Women flock to college science courses Archive for 2017

Release Date: 4 April 2016

While efforts are being made across the UK to encourage more women into science and even out a disproportionately high number of men in the discipline, D&A College is bucking the national trend with 63½% of science students being female.

science girls article
Male student Bob Taylor (second from left) feels a bit squeezed by female students studying science at D&A College. From left – Laura Stapleton, Carly Bojsa and Zoe Harris are among the girls bucking the national trend when comes to women studying science subjects.

The college runs four discrete courses (all full-time) with nine different streams.

Of these, eight classes have more girl students than guys, only one has boys outnumbering girls – six to five, and that particular stream are university students who attend college for a year, not college students.

At the start of the spring holidays D&A College had 137 people studying science – 87 of them females and the remainder male.

The course with the closest gender split is certificate in applied science where there are nine female students and seven male.

The biggest gender gap is on the HND applied biological science programme where 76½% of the class are female.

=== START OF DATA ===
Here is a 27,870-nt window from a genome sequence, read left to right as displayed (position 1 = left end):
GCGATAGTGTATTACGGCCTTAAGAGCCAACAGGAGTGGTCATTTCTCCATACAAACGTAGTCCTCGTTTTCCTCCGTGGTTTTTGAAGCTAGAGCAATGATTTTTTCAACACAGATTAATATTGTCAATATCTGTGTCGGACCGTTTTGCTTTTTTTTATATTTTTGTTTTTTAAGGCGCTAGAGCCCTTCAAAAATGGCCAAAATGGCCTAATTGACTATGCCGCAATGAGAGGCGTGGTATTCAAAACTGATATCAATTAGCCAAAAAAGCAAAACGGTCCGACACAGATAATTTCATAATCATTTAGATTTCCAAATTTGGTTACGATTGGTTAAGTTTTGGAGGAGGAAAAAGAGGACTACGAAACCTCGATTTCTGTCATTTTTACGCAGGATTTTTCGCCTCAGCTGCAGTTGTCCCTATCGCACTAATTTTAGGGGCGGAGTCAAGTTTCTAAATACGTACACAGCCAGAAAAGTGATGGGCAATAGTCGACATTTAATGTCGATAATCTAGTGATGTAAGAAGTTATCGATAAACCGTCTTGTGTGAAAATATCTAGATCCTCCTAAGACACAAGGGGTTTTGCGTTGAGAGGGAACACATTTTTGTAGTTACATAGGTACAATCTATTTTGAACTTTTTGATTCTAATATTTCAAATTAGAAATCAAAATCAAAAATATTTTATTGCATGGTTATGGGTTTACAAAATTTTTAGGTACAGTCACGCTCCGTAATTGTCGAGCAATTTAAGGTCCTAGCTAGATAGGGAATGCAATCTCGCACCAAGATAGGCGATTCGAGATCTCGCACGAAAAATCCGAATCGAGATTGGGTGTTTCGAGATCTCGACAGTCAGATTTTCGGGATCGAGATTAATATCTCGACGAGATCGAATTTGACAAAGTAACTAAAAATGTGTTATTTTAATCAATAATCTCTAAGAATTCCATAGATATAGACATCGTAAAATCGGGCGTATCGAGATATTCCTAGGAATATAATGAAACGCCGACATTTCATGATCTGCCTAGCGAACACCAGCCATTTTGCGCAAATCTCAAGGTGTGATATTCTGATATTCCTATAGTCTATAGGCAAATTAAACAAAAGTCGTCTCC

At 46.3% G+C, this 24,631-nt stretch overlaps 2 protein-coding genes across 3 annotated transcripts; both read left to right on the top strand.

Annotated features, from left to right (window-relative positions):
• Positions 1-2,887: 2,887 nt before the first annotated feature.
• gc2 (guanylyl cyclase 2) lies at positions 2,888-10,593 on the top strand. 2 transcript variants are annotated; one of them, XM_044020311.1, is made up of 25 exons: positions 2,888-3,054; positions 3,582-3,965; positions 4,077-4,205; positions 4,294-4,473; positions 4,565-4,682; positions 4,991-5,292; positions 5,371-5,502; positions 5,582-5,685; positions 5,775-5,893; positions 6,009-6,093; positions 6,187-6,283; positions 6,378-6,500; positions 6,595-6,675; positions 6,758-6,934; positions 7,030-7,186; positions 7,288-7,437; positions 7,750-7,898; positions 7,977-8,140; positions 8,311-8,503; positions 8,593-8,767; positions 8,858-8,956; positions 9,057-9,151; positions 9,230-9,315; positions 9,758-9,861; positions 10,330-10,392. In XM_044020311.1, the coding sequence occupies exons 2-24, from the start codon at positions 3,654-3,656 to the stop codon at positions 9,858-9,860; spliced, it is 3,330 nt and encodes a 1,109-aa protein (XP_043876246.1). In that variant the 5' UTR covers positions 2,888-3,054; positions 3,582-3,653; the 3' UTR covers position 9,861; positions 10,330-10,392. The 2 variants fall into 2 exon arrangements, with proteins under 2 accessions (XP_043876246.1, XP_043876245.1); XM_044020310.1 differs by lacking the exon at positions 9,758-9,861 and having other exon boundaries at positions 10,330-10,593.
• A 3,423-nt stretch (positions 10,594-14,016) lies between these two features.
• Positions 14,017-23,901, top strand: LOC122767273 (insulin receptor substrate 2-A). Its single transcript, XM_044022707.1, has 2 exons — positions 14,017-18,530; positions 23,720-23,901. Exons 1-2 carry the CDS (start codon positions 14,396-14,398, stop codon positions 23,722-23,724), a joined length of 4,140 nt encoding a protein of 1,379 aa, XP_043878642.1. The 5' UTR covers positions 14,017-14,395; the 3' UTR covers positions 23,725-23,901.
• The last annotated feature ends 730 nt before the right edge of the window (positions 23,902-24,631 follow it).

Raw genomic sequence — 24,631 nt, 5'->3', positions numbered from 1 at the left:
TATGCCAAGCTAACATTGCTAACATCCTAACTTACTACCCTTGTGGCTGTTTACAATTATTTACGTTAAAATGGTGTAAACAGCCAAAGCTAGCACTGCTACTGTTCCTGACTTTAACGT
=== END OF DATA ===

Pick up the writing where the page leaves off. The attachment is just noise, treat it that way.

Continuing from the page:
Most of the college science courses lead to a university place plus the college deliver Modern Apprentice training to people employed in industry.

Julia Wright, course leader in science at the college, has one theory about why D&A College attracts so many women students into science

“It may be that we deliver mostly chemistry, biology and some maths – no physics or pure maths which are traditionally seen as male-dominated subjects,” opined the lecturer

“So, while our courses do have maths they may seem less off-putting

“Each course has its own entry requirements and applicants who meet these are interviewed, those who perform sufficiently well will be looked on favourably.”

“While we have taken care to ensure that everyone is treated equally we do train students to become STEM Ambassadors through STEMNET an organisation which aims to encourage more people into science, technology, engineering and maths and tries to maintain a gender balance among its volunteers.”